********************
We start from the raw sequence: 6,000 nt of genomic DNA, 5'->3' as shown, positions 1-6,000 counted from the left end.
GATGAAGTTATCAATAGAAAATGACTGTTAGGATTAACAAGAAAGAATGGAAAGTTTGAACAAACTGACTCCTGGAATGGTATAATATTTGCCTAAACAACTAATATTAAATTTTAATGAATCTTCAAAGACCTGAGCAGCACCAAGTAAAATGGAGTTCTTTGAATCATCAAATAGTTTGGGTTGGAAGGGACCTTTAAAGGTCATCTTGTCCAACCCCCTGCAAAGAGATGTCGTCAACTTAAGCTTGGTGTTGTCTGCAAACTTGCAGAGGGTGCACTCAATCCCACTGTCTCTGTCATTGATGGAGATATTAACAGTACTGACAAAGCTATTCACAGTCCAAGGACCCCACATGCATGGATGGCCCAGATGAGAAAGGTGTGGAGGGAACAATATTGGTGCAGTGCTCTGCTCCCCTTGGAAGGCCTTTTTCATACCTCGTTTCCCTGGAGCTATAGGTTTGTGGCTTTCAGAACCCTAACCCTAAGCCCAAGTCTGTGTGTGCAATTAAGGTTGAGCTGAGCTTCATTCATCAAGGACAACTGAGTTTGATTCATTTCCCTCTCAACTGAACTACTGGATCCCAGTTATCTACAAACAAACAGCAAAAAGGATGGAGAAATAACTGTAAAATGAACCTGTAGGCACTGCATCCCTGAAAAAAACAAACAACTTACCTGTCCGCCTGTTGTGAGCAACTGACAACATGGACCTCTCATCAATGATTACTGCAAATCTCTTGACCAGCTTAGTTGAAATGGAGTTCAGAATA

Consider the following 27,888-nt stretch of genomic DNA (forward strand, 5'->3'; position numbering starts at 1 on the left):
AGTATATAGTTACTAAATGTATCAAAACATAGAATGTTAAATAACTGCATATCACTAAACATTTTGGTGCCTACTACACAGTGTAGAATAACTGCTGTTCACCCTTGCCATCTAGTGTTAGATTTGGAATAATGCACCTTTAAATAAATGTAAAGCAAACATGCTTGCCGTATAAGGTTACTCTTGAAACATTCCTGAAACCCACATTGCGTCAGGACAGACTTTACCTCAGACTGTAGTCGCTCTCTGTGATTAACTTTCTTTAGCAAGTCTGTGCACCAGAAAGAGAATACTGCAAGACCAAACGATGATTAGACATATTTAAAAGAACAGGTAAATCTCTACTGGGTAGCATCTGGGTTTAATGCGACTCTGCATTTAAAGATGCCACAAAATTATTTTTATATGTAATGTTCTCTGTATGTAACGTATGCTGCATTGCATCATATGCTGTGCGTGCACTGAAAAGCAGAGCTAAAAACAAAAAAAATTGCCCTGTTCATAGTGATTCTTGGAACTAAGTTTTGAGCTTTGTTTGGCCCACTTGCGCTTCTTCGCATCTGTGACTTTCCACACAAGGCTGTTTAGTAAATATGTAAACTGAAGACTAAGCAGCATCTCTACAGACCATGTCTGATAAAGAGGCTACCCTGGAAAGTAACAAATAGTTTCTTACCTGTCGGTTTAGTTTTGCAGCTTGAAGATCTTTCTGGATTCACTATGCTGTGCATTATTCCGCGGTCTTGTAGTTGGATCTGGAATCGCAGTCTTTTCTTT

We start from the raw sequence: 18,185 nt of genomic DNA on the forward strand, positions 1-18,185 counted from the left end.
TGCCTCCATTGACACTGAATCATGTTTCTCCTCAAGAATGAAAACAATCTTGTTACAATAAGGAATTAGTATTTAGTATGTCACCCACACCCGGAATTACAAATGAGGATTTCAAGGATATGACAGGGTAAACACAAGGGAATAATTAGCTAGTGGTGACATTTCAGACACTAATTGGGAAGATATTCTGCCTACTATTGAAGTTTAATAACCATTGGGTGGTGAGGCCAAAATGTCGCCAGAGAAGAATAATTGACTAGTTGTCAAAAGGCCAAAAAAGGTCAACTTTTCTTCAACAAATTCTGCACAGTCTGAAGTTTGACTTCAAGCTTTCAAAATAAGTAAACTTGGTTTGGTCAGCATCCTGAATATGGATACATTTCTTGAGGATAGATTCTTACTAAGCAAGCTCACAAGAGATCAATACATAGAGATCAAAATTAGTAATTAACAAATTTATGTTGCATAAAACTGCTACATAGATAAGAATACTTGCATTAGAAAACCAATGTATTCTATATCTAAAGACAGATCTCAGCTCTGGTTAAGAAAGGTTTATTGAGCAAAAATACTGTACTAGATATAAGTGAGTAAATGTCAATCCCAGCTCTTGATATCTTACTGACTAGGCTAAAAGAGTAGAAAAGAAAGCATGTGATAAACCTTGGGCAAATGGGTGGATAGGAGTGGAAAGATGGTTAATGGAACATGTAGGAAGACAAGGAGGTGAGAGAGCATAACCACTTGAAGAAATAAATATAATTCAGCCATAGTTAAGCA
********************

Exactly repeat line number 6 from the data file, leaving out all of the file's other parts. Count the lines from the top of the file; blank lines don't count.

TGCCTCCATTGACACTGAATCATGTTTCTCCTCAAGAATGAAAACAATCTTGTTACAATAAGGAATTAGTATTTAGTATGTCACCCACACCCGGAATTACAAATGAGGATTTCAAGGATATGACAGGGTAAACACAAGGGAATAATTAGCTAGTGGTGACATTTCAGACACTAATTGGGAAGATATTCTGCCTACTATTGAAGTTTAATAACCATTGGGTGGTGAGGCCAAAATGTCGCCAGAGAAGAATAATTGACTAGTTGTCAAAAGGCCAAAAAAGGTCAACTTTTCTTCAACAAATTCTGCACAGTCTGAAGTTTGACTTCAAGCTTTCAAAATAAGTAAACTTGGTTTGGTCAGCATCCTGAATATGGATACATTTCTTGAGGATAGATTCTTACTAAGCAAGCTCACAAGAGATCAATACATAGAGATCAAAATTAGTAATTAACAAATTTATGTTGCATAAAACTGCTACATAGATAAGAATACTTGCATTAGAAAACCAATGTATTCTATATCTAAAGACAGATCTCAGCTCTGGTTAAGAAAGGTTTATTGAGCAAAAATACTGTACTAGATATAAGTGAGTAAATGTCAATCCCAGCTCTTGATATCTTACTGACTAGGCTAAAAGAGTAGAAAAGAAAGCATGTGATAAACCTTGGGCAAATGGGTGGATAGGAGTGGAAAGATGGTTAATGGAACATGTAGGAAGACAAGGAGGTGAGAGAGCATAACCACTTGAAGAAATAAATATAATTCAGCCATAGTTAAGCA